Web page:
The court, Hon. David W. Skolnick, judge trial referee, filed a memorandum of decision on June 21, 2011. In the memorandum, the court outlined the parties' positions with respect to the properties in question and to their relationship with each other. The court noted that the defendant testified that “I met [the plaintiff] in 1998—he came to me to get a job. He came to me, I gave him shelter, I gave him money, I gave him a car.” Both the plaintiff and the defendant testified at trial, along with seven other individuals who knew the parties and who also had immigrated to the United States. These individuals testified that they “overheard [the defendant] state that [the plaintiff] was his partner.” The court noted the contrast between these descriptions of the plaintiff's relationship with the defendant and the defendant's testimony, wherein he “vehemently denied ever stating that [the plaintiff] was his partner ․ [or telling the plaintiff] that he was his equal partner.” Ultimately, after hearing testimony and reviewing evidence, the court concluded: “The claim of [the plaintiff] that he was given 50 [percent] ownership of those businesses by [the defendant] without paying anything for becoming an equal partner the court finds not to be credible.” The court rejected the plaintiff's claim of an ownership interest in the properties at 281–285 Davenport Avenue and 342 Whalley Avenue. Further, the court ordered the plaintiff to vacate the apartment at 281 Davenport Avenue. The court acknowledged the plaintiff's 5 percent ownership interest in the 24/7 Convenience Store, but concluded that there was no partnership between the plaintiff and the defendant apart from the distribution of interest in the property outlined in the ownership agreement. The court offset any payments due to the plaintiff because of his 5 percent interest and his rent free accommodation for several years.
The plaintiff filed a motion for reconsideration in which he argued that the court failed to take into account his relationship with the defendant, his managerial positions at the various properties, and the defendant's tax liabilities for the properties. The court denied the motion, stating in relevant part: “[T]he court believes that it covered all bases in its decision including those raised by [the plaintiff's] motion․” This appeal followed.
The plaintiff claims that the court's decision was clearly erroneous. Specifically, the plaintiff argues that “based on a consideration of the evidence introduced at trial and the record as a whole,” the court's conclusions were contrary to the evidence. We disagree.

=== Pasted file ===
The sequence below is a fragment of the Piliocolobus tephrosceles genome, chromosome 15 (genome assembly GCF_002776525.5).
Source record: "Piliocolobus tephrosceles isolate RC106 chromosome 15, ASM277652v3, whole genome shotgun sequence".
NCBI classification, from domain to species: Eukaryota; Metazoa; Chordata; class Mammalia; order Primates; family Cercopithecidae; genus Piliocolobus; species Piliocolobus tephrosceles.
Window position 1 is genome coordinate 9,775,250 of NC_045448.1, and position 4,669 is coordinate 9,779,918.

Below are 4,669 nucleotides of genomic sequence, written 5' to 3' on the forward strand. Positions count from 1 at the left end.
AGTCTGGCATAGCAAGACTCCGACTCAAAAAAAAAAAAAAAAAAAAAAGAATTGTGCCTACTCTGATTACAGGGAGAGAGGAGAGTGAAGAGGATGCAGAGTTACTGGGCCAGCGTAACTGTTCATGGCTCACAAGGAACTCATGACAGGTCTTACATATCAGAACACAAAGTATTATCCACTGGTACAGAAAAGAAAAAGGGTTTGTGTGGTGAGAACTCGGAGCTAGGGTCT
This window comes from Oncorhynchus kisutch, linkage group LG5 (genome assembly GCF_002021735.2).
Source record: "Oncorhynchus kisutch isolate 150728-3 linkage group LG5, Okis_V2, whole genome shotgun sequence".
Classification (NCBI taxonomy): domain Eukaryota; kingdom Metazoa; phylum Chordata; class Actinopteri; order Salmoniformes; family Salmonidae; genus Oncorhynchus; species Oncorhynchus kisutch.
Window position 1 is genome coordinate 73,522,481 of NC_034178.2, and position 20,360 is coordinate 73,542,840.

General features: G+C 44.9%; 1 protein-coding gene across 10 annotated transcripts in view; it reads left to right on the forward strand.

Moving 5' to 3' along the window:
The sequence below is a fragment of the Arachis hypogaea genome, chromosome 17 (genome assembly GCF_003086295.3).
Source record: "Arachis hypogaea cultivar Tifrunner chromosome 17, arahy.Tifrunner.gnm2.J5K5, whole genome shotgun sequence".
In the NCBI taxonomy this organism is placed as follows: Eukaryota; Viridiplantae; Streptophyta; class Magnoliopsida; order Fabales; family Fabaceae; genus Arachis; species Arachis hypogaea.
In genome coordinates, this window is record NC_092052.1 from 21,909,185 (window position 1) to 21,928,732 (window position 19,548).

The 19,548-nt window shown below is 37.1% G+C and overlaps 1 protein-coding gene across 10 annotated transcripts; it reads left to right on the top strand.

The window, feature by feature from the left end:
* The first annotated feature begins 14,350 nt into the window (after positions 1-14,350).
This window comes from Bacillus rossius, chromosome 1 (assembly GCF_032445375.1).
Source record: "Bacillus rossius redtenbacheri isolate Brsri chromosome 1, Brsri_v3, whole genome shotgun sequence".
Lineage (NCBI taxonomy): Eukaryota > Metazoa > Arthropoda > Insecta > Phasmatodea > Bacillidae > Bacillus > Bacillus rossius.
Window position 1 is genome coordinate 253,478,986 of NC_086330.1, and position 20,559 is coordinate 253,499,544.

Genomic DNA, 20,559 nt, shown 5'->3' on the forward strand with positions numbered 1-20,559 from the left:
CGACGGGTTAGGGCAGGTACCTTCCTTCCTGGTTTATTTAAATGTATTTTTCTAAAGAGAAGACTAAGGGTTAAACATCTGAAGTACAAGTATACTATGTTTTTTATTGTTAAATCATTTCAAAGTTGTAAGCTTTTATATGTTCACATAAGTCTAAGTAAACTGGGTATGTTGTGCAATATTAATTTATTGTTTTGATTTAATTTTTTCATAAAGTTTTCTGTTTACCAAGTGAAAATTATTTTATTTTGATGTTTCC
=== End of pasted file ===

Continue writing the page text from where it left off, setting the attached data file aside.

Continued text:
There is no dispute as to the applicable standard of review of the plaintiff's claims of erroneous factual findings. “A finding of fact is clearly erroneous when there is no evidence in the record to support it ․ or when although there is evidence to support it, the reviewing court on the entire evidence is left with the definite and firm conviction that a mistake has been committed․ Because it is the trial court's function to weigh the evidence and determine credibility, we give great deference to its findings․ In reviewing factual findings, [w]e do not examine the record to determine whether the [court] could have reached a conclusion other than the one reached․ Instead, we make every reasonable presumption ․ in favor of the trial court's ruling.” (Internal quotation marks omitted.) Commissioner of Environmental Protection v. Farricielli, 307 Conn. 787,816–17,59 A.3d 789 (2013). “[A] partner is both principal and agent, principal as to himself and agent as to other partners․ Such an agency, where the facts are conflicting, is one of fact․” Hotchkiss v. DiVita, 103 Conn. 436, 446–47, 130 A. 668 (1925).
In its memorandum of decision, the court noted the discrepancies between the testimony of the parties. It also discussed the testimony given by individuals who shared the same ethnic background as the plaintiff, and testified that in their culture “business dealings are a matter of ‘trust’ “ which therefore “eliminates the need for a paper trail.” The court, after hearing the evidence, concluded that “[t]he claim of [the plaintiff] that he was given 50 [percent] ownership of [the] businesses by [the defendant] without paying anything for becoming an equal partner the court finds not to be credible.” The court did find credible the testimony that the defendant hired the plaintiff when he arrived in the United States in 1998. The court noted that it also found credible the testimony that the defendant gave the plaintiff managerial responsibilities in his stores and allowed him to live in an apartment the defendant owned without paying rent. There is evidence to support the court's determination that there was no partnership between the defendant and the plaintiff beyond their division of the 24/7 Convenience Store. Making every reasonable presumption in favor of the trial court's ruling, we conclude that the decision as to the existence of a partnership, therefore, was not clearly erroneous.2